Hidden Symptoms of IBDWritten by Stephen Ward | | firstname.lastname@example.org
IBD stands for Inflammatory Bowel Disease, such as ulcerative colitis or Crohn’s disease. There are many symptoms that an individual may experience with IBD from frequent and excessive bloody diarrhea to abdominal pain and weight loss. Not to mention the secondary symptoms that the individual must face due to whatever medication they are on, medications such as Asacol or Remicade. For example, those using Remicade may experience the side effects of pain in rectum, and if you take Asacol you may develop arthritis. But that’s not all. There are many more symptoms that people diagnosed with IBD must deal with on a daily basis.
With gas prices currently at $4.09 per gallon and continuing to climb, unemployment rate is still high, and families having to downsize to survive…people with IBD have another added stress to deal with. The stress of being employed!
While being employed is a great thing, and it allows us to put food on the table and clothes on our back…this same blessing can become a curse to some.
Some individuals with Crohn’s disease or ulcerative colitis are able to maintain their daily lives by taking their medication and making a few adjustments. However, for others that is not the case.
Some of the most mentally toughest people are those diagnosed with IBD. Just as the author who penned “The Spoon Theory” wrote, “Choose the rest of the day wisely, since when your ‘spoons’ are gone, they are gone. Sometimes you can borrow against tomorrow’s ‘spoons,’ but just think how hard tomorrow will be with less ‘spoons.’ A person who is sick always lives with the looming thought that tomorrow may be the day that a cold comes, or an infection, or any number of things that could be very dangerous. So you do not want to run low on ‘spoons,’ because you never know when you truly will need them.” (I recommend you Google “The Spoon Theory” and read it in its entirety.)
We have to be mentally tough because every day is a new challenge for us, and most times that problem begins, along with the added stress, when we report to work at our respective employers. Our employers can be the hidden symptom of IBD.
We are faced with having to go exceedingly above and beyond the call of duty at work. We are faced with always looking over our shoulder, questioning ourselves to make sure that we work better than the next employee, because at any given time our employer can find a loop hole in the policy of the American Disability Act, and get rid of us. No, they may not terminate us, as that comes with other issues that they may have to deal with. The new termination is called unpaid leave.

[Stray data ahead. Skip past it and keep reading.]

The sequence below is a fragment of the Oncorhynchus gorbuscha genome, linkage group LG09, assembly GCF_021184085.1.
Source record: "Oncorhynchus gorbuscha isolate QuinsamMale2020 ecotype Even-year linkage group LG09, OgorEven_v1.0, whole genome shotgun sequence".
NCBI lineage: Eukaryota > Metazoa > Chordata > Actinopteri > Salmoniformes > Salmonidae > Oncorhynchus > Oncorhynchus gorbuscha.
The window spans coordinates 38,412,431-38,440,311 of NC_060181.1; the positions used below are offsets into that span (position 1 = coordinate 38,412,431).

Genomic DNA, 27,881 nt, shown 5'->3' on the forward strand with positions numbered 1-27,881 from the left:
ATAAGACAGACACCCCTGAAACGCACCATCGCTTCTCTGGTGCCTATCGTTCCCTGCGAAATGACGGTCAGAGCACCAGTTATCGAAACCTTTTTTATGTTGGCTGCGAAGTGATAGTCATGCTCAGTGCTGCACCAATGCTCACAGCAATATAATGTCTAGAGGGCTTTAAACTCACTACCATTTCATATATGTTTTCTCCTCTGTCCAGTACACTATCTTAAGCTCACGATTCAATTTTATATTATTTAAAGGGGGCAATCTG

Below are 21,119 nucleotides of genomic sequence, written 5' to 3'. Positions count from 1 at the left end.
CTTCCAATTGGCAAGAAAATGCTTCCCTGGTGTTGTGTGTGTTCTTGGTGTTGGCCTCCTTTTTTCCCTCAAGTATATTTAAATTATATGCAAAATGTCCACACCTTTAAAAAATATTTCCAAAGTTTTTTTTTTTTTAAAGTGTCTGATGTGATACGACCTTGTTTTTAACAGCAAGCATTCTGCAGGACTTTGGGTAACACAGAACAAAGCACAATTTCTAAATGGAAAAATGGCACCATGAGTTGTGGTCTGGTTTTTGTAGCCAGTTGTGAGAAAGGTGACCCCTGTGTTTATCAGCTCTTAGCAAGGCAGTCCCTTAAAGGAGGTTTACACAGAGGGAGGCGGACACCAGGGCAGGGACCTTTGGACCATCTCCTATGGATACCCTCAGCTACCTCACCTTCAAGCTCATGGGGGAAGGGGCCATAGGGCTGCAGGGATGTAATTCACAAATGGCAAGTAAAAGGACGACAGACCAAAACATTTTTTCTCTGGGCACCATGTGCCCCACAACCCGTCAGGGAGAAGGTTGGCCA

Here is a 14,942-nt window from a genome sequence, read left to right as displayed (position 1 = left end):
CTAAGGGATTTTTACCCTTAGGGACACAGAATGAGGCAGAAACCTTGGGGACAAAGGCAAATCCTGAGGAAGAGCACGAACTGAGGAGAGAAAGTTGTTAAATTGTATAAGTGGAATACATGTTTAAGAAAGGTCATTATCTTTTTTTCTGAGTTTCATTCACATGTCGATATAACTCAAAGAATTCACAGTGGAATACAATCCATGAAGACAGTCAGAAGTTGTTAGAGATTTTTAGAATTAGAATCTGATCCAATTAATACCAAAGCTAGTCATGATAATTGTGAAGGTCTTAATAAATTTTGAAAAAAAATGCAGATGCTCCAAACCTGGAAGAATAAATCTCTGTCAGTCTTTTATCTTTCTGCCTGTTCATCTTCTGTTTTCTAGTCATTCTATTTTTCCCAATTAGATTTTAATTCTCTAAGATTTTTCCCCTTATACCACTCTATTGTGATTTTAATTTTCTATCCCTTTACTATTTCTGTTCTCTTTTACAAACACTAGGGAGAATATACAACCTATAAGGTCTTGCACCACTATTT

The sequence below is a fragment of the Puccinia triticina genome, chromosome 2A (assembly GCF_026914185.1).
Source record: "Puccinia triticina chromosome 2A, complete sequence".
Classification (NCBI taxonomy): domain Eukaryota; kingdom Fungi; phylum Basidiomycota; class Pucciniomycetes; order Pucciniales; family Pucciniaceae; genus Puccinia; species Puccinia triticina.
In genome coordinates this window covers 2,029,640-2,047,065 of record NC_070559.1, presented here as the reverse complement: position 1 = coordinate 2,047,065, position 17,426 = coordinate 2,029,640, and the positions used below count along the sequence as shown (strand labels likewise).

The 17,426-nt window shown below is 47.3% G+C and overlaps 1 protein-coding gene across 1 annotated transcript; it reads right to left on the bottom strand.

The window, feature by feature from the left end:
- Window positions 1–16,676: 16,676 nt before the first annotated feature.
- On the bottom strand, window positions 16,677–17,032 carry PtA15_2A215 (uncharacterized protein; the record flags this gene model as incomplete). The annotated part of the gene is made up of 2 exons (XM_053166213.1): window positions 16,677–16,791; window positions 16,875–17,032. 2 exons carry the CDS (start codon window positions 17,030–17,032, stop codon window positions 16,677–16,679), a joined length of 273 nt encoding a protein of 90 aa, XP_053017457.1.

It is unfortunate that senior citizens have to choose between food, clothes and medication…and it is just as unfortunate that people with IBD must deal with insensitive employers. If only employers knew how much we go through on a daily basis…sadly many of them know, but just don’t care. They are governed by the almighty dollar…for the love of money.
PRNewswire reports the Journal of Occupational and Environmental Medicine found that annual medical expenditures for Crohn’s disease patients are more than three times higher than those for a matched comparison group of patients. Similar results were found for people with ulcerative colitis.
The study examined both direct medical costs – inpatient and outpatient hospital care, office visits, emergency room visits, and prescription drugs – and indirect costs – absenteeism and short-term disability expenses – for patients with employer-sponsored health insurance. Annual medical expenses for Crohn’s disease patients were $18,963 versus $5,300 for a matched comparison group.
Ulcerative colitis patients’ annual medical expenses were $15,020 versus $4,982 for the matched comparison group. These figures are higher for individuals with extreme cases of Crohn’s disease or ulcerative colitis.
Dealing with the hidden symptoms of IBD can be stressful. Individuals with Crohn’s disease and ulcerative colitis constantly have to either prove ourselves or explain why we don’t look sick.
We may not look sick, but we are. Just read some of the testimonies of people with Crohn’s disease or ulcerative colitis. These testimonies are taken from Facebook, and the names of each individual have been withheld to protect their identities.
“Having one of those days where I feel really pi**#d off that my body will never feel normal again. I didn’t appreciate my ‘goodish’ health until I got sick. Having a moderate UC flare up and arthritis in my hands, hips and feet! Not sure which one is more annoying. One day at a time I guess.”
“Can you please take a vacation or something? I’m tired of being sick and tired…tired of skipping meals to go out…tired of not being able to do stuff…just take a 10 year vacation…the trip is on me…JUST GO!!!”
“Trying to find ANYTHING that will relieve my 14 year olds many trips to the bathroom each day. I’ve read so much on Coconut oil and its benefits for this. Including a story about a man with Crohn’s and how he discovered through eating macaroon cookies, that it stopped his diarrhea. Has anyone tried this? I bought pills yesterday as well as coconut milk. I’m desperate to help her. It’s been 10 years of hell for my daughter; I just can’t watch her grow up like this. She’s miserable.”
I guess now we have to explain why we are worthy of being employed too!
For more information or speaking engagements about IBD contact Stephen Ward by email at email@example.com